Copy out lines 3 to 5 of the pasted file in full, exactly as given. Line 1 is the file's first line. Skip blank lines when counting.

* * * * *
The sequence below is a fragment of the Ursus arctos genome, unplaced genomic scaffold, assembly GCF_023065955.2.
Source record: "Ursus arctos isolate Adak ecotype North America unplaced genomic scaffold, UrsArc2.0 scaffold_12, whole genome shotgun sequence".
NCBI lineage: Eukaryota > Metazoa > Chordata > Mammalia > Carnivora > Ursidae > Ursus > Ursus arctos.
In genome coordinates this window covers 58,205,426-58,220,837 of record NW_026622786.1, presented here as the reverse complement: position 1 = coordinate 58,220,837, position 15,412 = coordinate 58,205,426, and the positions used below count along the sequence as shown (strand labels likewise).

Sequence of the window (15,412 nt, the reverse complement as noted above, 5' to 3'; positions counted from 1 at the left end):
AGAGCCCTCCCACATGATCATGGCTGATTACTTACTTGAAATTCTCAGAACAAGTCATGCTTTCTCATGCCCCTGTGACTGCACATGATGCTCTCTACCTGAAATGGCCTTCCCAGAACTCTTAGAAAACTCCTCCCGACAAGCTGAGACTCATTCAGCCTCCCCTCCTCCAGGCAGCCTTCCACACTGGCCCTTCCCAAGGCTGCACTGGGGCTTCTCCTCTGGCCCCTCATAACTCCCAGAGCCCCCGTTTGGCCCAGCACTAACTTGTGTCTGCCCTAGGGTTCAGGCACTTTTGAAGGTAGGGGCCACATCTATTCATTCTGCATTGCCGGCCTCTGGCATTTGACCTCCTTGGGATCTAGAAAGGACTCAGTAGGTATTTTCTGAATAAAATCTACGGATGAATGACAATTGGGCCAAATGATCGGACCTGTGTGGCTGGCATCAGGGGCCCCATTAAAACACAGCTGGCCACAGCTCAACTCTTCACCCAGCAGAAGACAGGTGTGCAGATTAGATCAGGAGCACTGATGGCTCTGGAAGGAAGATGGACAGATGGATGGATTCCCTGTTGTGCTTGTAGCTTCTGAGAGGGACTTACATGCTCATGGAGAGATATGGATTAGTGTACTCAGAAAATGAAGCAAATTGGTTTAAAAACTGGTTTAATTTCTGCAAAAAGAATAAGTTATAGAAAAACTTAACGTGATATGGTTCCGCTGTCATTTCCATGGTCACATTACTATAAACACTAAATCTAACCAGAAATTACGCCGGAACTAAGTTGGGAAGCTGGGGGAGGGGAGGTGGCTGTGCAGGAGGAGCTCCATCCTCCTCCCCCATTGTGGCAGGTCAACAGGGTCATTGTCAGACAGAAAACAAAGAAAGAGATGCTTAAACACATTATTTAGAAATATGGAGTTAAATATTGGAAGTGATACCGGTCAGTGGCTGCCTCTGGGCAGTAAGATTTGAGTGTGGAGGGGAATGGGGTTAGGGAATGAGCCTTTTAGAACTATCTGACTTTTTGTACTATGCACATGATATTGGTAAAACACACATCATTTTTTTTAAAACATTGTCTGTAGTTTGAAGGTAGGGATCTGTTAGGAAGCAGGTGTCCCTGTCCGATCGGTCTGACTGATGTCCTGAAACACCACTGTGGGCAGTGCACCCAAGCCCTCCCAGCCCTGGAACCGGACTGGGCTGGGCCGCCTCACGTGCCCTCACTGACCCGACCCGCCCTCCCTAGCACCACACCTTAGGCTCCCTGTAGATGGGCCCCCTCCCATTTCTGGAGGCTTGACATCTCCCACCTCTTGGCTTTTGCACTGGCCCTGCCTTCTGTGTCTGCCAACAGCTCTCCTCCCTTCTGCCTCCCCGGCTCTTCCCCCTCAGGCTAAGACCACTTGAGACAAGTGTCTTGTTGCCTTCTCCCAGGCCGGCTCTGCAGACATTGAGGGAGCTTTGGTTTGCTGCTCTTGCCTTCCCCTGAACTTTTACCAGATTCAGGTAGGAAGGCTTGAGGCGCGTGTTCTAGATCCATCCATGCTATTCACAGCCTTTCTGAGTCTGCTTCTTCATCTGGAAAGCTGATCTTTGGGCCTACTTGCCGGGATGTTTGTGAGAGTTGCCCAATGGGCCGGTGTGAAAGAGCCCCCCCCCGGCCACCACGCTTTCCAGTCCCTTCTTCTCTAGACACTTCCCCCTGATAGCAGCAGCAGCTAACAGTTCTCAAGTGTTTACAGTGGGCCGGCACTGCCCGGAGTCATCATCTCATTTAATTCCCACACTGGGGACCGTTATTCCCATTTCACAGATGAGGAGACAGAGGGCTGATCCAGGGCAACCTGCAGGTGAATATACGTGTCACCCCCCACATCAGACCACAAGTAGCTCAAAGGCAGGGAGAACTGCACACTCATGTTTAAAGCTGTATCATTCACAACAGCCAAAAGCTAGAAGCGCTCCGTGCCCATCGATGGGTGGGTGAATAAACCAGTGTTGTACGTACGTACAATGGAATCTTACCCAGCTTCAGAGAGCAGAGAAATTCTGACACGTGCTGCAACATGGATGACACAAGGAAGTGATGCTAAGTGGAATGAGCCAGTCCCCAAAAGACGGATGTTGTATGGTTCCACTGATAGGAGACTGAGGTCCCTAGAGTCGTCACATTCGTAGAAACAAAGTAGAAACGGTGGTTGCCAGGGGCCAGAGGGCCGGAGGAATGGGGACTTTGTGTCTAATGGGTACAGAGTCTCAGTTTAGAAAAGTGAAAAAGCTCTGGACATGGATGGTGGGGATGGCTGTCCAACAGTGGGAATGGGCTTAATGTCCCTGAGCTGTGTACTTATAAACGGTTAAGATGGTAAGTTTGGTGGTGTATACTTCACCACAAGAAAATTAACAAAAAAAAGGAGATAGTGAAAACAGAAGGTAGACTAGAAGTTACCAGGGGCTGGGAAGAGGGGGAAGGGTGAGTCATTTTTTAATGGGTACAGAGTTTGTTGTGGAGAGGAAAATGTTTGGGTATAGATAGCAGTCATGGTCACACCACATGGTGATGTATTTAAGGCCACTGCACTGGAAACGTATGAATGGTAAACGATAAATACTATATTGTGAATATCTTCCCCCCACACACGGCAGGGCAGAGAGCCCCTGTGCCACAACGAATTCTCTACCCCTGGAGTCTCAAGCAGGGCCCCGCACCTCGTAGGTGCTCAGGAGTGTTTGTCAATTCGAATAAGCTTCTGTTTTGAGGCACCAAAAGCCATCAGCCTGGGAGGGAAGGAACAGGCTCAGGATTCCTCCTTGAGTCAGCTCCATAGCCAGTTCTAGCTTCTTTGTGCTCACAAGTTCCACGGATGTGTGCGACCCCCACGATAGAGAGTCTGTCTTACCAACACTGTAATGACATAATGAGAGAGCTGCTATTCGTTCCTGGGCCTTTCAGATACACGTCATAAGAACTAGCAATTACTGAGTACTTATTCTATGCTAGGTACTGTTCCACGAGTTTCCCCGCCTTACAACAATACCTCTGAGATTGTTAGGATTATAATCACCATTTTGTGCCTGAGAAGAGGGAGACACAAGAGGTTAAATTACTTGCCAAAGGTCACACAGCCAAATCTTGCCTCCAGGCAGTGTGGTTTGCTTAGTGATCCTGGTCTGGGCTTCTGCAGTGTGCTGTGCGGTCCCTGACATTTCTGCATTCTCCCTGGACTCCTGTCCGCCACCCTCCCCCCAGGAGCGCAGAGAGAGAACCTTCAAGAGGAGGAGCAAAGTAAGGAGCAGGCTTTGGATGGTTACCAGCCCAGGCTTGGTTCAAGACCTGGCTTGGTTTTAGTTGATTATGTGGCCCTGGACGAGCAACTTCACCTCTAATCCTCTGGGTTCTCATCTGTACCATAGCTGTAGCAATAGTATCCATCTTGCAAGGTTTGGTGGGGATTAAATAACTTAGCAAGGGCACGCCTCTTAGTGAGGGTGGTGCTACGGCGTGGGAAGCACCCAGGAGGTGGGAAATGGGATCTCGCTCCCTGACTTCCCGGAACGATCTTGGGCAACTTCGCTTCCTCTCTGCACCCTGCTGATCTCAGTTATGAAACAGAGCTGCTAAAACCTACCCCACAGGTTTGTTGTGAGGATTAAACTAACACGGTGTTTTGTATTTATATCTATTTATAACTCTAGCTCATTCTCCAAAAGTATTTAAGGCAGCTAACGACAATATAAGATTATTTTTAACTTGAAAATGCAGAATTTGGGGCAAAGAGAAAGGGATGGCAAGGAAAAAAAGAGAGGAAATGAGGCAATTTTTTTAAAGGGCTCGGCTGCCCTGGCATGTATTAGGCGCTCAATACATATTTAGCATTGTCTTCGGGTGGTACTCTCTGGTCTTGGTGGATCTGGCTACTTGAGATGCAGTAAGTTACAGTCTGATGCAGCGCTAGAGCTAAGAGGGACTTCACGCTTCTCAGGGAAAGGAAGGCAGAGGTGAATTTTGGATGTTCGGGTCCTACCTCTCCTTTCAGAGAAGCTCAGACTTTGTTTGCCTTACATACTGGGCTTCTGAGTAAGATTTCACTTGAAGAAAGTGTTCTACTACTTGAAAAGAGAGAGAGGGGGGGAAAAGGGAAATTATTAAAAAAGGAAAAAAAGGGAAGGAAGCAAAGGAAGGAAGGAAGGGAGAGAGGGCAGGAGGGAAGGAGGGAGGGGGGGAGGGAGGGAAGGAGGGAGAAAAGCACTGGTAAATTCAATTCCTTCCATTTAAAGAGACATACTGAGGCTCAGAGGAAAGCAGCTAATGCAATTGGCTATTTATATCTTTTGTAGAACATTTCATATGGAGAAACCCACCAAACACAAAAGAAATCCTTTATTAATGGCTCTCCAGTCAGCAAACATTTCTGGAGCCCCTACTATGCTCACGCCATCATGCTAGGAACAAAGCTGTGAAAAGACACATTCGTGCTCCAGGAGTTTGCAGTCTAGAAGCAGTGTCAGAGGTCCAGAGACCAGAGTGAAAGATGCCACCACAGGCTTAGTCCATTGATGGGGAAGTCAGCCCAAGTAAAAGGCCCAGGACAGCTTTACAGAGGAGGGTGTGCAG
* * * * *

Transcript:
NCBI lineage: Eukaryota > Metazoa > Chordata > Mammalia > Carnivora > Ursidae > Ursus > Ursus arctos.
In genome coordinates this window covers 58,205,426-58,220,837 of record NW_026622786.1, presented here as the reverse complement: position 1 = coordinate 58,220,837, position 15,412 = coordinate 58,205,426, and the positions used below count along the sequence as shown (strand labels likewise).

Sequence of the window (15,412 nt, the reverse complement as noted above, 5' to 3'; positions counted from 1 at the left end):